David Haines, Natural Theology: A Biblical and Historical Introduction and Defense (Davenant Press)

No doubt, we are seeing in our day a renewed appreciation among Protestants for natural theology. This is a good thing, and Haines shows us why. With an emphasis on the Greeks and the Romans and the first centuries of the church, Haines makes the convincing case that natural theology has been around a long time, is taught in the Bible, and has been the default position in the Western Church (Catholic and Protestant) until the last century.


Allen C. Guelzo, Robert E. Lee: A Life (Knopf)

Guelzo is one of the finest living historians. His research is impeccable, his prose memorable, and his insights provocative. All Guelzo’s learning and lucidity are on display in this magisterial biography. Oh, and he gives a great podcast interview.




John W. Kleinig, Wonderfully Made: A Protestant Theology of the Body (Lexham Press)

Being Reformed, I didn’t agree with every jot and tittle of Kleinig’s theology. But overall, it was a refreshing, positive, unflinching exploration of what Christians ought to believe, and should be teaching, in these crazy times. We need as many good Christian books about the body as we can get. This was a very good one.



Stephen Nichols, R.C. Sproul: A Life (Crossway)

This book was a pleasure to read. I think I devoured it in two sittings. Nichols has a flair for biographical writing, and Sproul makes a great subject for biographical history. I knew much of the broad outline of R.C.’s life, but I learned a lot I didn’t know. Anyone who has benefited from a Sproul book or lecture or sermon will enjoy this book.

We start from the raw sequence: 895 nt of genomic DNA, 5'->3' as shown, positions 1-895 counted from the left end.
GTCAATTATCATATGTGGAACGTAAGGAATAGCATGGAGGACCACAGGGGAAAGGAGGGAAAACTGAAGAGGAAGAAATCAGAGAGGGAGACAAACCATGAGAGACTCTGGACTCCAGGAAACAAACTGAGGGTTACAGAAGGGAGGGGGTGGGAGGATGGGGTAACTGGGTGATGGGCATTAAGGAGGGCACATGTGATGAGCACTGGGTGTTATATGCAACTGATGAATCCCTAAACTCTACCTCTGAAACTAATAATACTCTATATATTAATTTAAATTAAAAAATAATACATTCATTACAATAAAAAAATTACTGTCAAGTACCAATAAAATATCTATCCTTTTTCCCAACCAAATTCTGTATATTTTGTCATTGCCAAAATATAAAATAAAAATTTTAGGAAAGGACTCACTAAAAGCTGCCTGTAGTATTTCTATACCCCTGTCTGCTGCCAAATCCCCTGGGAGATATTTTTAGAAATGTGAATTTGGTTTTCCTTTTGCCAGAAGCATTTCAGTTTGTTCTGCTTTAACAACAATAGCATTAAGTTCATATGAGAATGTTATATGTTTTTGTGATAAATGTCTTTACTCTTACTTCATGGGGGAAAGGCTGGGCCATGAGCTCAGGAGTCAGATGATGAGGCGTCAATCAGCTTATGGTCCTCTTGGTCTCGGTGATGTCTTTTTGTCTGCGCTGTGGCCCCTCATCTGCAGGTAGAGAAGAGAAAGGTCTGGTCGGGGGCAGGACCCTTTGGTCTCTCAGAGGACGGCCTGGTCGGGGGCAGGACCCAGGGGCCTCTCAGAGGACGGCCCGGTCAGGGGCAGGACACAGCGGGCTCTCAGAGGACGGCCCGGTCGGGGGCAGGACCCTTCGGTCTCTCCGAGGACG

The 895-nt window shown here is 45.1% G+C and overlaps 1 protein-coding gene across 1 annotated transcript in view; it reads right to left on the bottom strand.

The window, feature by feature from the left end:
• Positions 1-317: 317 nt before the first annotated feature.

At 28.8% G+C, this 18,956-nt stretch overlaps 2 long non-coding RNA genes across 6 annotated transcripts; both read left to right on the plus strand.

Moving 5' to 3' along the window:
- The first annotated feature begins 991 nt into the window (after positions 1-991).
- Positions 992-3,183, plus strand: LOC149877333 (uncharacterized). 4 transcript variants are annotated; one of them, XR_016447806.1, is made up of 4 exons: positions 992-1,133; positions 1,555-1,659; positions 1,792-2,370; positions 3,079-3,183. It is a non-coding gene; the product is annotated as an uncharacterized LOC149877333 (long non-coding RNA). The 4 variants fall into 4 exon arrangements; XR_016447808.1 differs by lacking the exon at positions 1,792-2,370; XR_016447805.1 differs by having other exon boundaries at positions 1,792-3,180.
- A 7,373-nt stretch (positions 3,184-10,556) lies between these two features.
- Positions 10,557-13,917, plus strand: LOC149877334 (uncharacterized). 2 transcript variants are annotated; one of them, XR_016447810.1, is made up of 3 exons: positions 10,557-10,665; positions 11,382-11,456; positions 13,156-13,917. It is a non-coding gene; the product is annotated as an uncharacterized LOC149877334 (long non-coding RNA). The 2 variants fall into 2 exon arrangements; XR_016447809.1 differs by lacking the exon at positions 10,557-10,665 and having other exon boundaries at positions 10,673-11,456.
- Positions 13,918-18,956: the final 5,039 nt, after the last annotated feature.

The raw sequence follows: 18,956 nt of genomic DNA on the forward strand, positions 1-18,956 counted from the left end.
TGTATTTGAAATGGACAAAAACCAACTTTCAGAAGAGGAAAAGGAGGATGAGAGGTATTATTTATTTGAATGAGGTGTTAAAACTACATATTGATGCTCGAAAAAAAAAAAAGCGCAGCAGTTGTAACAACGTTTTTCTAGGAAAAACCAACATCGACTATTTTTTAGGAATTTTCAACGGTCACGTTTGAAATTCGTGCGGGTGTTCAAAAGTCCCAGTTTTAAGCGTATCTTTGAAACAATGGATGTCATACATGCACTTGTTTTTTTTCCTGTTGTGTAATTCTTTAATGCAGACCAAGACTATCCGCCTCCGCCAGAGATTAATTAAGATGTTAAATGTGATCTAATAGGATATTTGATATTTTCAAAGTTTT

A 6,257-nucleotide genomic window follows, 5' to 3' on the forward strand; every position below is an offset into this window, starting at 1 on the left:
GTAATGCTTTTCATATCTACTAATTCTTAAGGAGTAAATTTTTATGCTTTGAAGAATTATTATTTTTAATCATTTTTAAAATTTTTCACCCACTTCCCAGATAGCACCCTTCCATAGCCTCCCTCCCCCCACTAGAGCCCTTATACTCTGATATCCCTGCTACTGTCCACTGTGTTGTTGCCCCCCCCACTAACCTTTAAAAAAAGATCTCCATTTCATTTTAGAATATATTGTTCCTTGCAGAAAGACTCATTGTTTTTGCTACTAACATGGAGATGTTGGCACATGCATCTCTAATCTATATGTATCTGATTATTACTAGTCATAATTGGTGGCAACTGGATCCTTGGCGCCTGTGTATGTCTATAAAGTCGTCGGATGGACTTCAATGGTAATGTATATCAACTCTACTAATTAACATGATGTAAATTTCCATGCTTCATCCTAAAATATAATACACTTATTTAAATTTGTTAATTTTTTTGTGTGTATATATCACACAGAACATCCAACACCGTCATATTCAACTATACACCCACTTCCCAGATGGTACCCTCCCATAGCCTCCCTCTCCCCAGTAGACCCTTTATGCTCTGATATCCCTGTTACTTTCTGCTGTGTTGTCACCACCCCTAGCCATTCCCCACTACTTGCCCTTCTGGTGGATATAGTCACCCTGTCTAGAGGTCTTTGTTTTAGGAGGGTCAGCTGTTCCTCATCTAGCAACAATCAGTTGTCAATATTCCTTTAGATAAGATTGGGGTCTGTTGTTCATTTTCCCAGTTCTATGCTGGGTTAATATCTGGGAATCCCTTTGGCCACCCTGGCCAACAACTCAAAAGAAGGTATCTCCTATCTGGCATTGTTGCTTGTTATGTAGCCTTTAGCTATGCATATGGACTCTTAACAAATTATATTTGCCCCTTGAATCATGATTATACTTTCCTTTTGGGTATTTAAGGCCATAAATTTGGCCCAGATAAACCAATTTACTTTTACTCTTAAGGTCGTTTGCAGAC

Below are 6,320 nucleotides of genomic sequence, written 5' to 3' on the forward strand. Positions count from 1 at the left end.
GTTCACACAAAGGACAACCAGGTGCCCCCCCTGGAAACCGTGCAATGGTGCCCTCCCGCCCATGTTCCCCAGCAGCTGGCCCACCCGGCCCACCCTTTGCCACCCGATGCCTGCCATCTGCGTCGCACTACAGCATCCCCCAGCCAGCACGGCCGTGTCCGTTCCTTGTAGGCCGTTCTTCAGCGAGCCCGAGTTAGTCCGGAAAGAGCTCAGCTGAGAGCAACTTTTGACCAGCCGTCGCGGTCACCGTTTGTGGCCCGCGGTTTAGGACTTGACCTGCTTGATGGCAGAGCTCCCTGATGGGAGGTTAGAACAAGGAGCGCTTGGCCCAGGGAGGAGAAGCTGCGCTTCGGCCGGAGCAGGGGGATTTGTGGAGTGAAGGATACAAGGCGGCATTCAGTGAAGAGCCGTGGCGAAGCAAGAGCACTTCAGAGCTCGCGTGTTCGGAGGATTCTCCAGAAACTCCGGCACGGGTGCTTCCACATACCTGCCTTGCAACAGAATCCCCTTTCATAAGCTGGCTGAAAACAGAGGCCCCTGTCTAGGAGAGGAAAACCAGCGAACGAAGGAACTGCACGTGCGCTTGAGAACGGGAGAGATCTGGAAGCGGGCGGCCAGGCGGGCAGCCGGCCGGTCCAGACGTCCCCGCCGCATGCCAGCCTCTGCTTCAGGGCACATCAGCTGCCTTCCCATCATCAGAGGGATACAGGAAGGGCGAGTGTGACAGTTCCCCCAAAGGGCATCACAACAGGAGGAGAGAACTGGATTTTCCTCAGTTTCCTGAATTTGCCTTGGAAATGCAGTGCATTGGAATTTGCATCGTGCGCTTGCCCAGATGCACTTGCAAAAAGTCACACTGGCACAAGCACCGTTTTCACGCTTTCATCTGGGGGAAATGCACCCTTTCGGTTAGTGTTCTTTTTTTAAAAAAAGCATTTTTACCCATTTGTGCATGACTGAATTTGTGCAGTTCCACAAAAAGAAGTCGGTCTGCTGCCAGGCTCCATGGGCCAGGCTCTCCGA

Gary L. Steward, Justifying Revolution: The American Clergy’s Argument for Public Resistance 1750-1776 (Oxford)

Not everyone is into revised doctoral dissertations, but this one was particularly interesting. Did pastors support the American Revolution because they had become Republicans more than Christians and had drunk too deeply of Enlightenment wells? Or were they drawing upon an older Reformed tradition in resisting British tyranny? Steward makes a good case for the latter.


Scott Yenor, The Recovery of Family Life: Exposing the Limits of Modern Ideologies (Baylor)

Do we need another book aimed at undermining the sexual revolution? Given the way the revolution continues to roll on and roll over everything in its way, the answer, Yenor argues, is yes. This is a bracing analysis of how incoherent our modern assumptions have become and how the family suffers as a result.




And now for more books! This isn’t everything I’ve read in the past year, but here are a few dozen other books I read in 2021. You may want to check out some of these titles (even if I don’t agree with everything in every book).

Five of my favorite (non-2021) books:

David Calhoun, Princeton Seminary, Volumes 1 and 2 (Banner of Truth, 1994, 1996)
Wilfred McClay, Land of Hope: An Invitation to the Great American Story (Encounter, 2019)
Te-Li Lau, Defending Shame: Its Formative Power in Paul’s Letters (Baker Academic, 2020)
Andrew Roberts, Churchill: Walking with Destiny (Viking, 2018)
James S. Stewart, Heralds of God: A Practical Book on Preaching (Regent, 2001)

Books from 2021 that I just started and look forward to reading more:

H.W. Brands, Our First Civil War: Patriots and Loyalists in the American Revolution (Doubleday)